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  • Oral presentation
  • Open Access

Dense gap-junction connections support dynamic Turing structures in the cortex

  • 1Email author,
  • 1,
  • 1 and
  • 2
BMC Neuroscience20078(Suppl 2):S2

Published: 6 July 2007


  • Diffusive Coupling
  • Inhibitory Neuron
  • Electrical Coupling
  • Cortical Model
  • Orientation Column

The recent report by Fukuda et al [1] provides convincing evidence for dense gap-junction connectivity between inhibitory neurons in the cat visual cortex, each neuron making 60 +/- 12 gap-junction dendritic connections with neurons in both the same and adjoining orientation columns. These resistive connections provide a source of diffusive current to the receiving neuron, supplementing the chemical-synaptic currents generated by incoming action-potential spike activity. Fukuda et al describe how the gap junctions form a dense and homogeneous electrical coupling of interneurons, and propose that this diffusion-coupled network provides the substrate for synchronization of neuronal populations.

To date, large-scale population-based mathematical models of the cortex have ignored diffusive communication between neurons. Here we augment a well-established mean-field cortical model [2] by incorporating gap-junction-mediated diffusion currents, and we investigate the implications of strong diffusive coupling. The significant result is the model prediction that the 2D cortex can spontaneously generate centimetre-scale Turing structures (spatial patterns), in which regions of high-firing activity are intermixed with regions of low-firing activity (see Fig. 1). Since coupling strength decreases with increases in firing rate, these patterns are expected to exchange contrast on a slow time-scale, with low-firing patches increasing their activity at the expense of high-firing patches. These theoretical predictions are consistent with the slowly fluctuating large-scale brain-activity images detected from the BOLD (blood oxygen-level-dependent) signal [3].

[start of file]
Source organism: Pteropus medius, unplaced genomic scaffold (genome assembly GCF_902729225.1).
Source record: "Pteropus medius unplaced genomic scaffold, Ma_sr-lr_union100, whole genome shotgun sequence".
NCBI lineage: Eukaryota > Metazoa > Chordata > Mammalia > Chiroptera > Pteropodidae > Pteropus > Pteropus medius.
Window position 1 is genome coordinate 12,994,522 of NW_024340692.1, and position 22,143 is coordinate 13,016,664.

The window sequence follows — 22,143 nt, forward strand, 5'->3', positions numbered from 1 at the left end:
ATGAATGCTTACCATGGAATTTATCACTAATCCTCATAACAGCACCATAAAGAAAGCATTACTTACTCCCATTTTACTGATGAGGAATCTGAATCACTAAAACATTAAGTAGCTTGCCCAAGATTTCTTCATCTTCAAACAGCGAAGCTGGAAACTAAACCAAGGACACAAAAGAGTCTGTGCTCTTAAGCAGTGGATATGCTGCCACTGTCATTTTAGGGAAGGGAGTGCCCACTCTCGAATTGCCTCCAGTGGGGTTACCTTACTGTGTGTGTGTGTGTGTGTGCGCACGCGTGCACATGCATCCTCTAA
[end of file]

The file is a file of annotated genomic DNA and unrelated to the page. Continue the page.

Figure 1
Figure 1

Diffusion-induced Turing patterns in a square cortex of side 25 cm. Panel a shows the case of zero diffusion: the cortex organizes into a diffuse, cloud-like pattern, but fails to generate a Turing structure. Panels b-d show increasing inhibitory diffusion. These cases evolve into stable serpentine Turing patterns containing alternating regions of low-(blue) and high-firing (red) cells.

Authors’ Affiliations

Department of Engineering, University of Waikato, Hamilton, New Zealand
Waikato Clinical School, University of Auckland, Hamilton, New Zealand


  1. Kosaka T, Singer W, Galuske RAW: Gap junctions among dendrites of cortical GABAergic neurons establish a dense and widespread intercolumnar network. J Neurosci. 2006, 26: 3434-3443. 10.1523/JNEUROSCI.4076-05.2006.PubMedView ArticleGoogle Scholar
  2. Steyn-Ross DA, Steyn-Ross ML, Sleigh JW, Wilson MT, Gillies IP, Wright JJ: The sleep cycle modelled as a cortical phase transition. J Biol Phys. 2005, 31: 547-569. 10.1007/s10867-005-1285-2.PubMedPubMed CentralView ArticleGoogle Scholar
  3. Fox MD, Snyder AZ, Vincent JL, Corbetta M, van Essen DC, Raichle ME: The human brain is intrinsically organized into dynamic, anticorrelated functional networks. Proc Nat Acad Sci USA. 102: 9673-9678. 10.1073/pnas.0504136102.Google Scholar


© Steyn-Ross et al; licensee BioMed Central Ltd. 2007

This article is published under license to BioMed Central Ltd.